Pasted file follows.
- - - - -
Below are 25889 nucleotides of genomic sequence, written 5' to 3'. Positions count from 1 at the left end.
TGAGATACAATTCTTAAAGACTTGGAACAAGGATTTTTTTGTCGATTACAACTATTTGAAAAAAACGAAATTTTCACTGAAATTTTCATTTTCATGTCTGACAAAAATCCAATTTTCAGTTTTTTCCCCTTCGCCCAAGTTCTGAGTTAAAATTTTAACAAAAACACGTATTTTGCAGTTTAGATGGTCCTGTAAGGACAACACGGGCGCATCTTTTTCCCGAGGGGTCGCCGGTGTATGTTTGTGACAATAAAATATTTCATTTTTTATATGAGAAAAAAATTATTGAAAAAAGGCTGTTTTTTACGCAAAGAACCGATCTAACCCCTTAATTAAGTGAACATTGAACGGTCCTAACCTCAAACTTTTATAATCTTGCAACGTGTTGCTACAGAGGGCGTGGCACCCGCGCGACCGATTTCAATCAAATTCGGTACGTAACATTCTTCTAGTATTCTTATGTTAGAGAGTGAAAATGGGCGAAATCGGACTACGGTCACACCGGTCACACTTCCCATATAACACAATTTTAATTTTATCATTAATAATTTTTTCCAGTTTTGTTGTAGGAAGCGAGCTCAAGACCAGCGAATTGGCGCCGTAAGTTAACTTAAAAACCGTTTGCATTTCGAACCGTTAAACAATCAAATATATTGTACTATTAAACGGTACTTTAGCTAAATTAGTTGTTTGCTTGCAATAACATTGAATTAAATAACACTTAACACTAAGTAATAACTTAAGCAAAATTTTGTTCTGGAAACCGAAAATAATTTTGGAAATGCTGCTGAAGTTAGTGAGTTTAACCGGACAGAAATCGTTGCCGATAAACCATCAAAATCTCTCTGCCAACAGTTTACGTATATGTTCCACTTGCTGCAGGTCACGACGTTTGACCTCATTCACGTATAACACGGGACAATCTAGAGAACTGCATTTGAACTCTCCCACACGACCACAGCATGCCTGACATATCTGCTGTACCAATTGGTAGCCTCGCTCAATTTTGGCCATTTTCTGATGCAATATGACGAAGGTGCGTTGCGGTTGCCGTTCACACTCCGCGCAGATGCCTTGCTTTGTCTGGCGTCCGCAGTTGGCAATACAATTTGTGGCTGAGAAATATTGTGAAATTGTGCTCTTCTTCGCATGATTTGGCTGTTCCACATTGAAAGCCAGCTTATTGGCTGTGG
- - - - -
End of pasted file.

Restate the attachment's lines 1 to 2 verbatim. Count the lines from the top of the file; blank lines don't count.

Below are 25889 nucleotides of genomic sequence, written 5' to 3'. Positions count from 1 at the left end.
TGAGATACAATTCTTAAAGACTTGGAACAAGGATTTTTTTGTCGATTACAACTATTTGAAAAAAACGAAATTTTCACTGAAATTTTCATTTTCATGTCTGACAAAAATCCAATTTTCAGTTTTTTCCCCTTCGCCCAAGTTCTGAGTTAAAATTTTAACAAAAACACGTATTTTGCAGTTTAGATGGTCCTGTAAGGACAACACGGGCGCATCTTTTTCCCGAGGGGTCGCCGGTGTATGTTTGTGACAATAAAATATTTCATTTTTTATATGAGAAAAAAATTATTGAAAAAAGGCTGTTTTTTACGCAAAGAACCGATCTAACCCCTTAATTAAGTGAACATTGAACGGTCCTAACCTCAAACTTTTATAATCTTGCAACGTGTTGCTACAGAGGGCGTGGCACCCGCGCGACCGATTTCAATCAAATTCGGTACGTAACATTCTTCTAGTATTCTTATGTTAGAGAGTGAAAATGGGCGAAATCGGACTACGGTCACACCGGTCACACTTCCCATATAACACAATTTTAATTTTATCATTAATAATTTTTTCCAGTTTTGTTGTAGGAAGCGAGCTCAAGACCAGCGAATTGGCGCCGTAAGTTAACTTAAAAACCGTTTGCATTTCGAACCGTTAAACAATCAAATATATTGTACTATTAAACGGTACTTTAGCTAAATTAGTTGTTTGCTTGCAATAACATTGAATTAAATAACACTTAACACTAAGTAATAACTTAAGCAAAATTTTGTTCTGGAAACCGAAAATAATTTTGGAAATGCTGCTGAAGTTAGTGAGTTTAACCGGACAGAAATCGTTGCCGATAAACCATCAAAATCTCTCTGCCAACAGTTTACGTATATGTTCCACTTGCTGCAGGTCACGACGTTTGACCTCATTCACGTATAACACGGGACAATCTAGAGAACTGCATTTGAACTCTCCCACACGACCACAGCATGCCTGACATATCTGCTGTACCAATTGGTAGCCTCGCTCAATTTTGGCCATTTTCTGATGCAATATGACGAAGGTGCGTTGCGGTTGCCGTTCACACTCCGCGCAGATGCCTTGCTTTGTCTGGCGTCCGCAGTTGGCAATACAATTTGTGGCTGAGAAATATTGTGAAATTGTGCTCTTCTTCGCATGATTTGGCTGTTCCACATTGAAAGCCAGCTTATTGGCTGTGG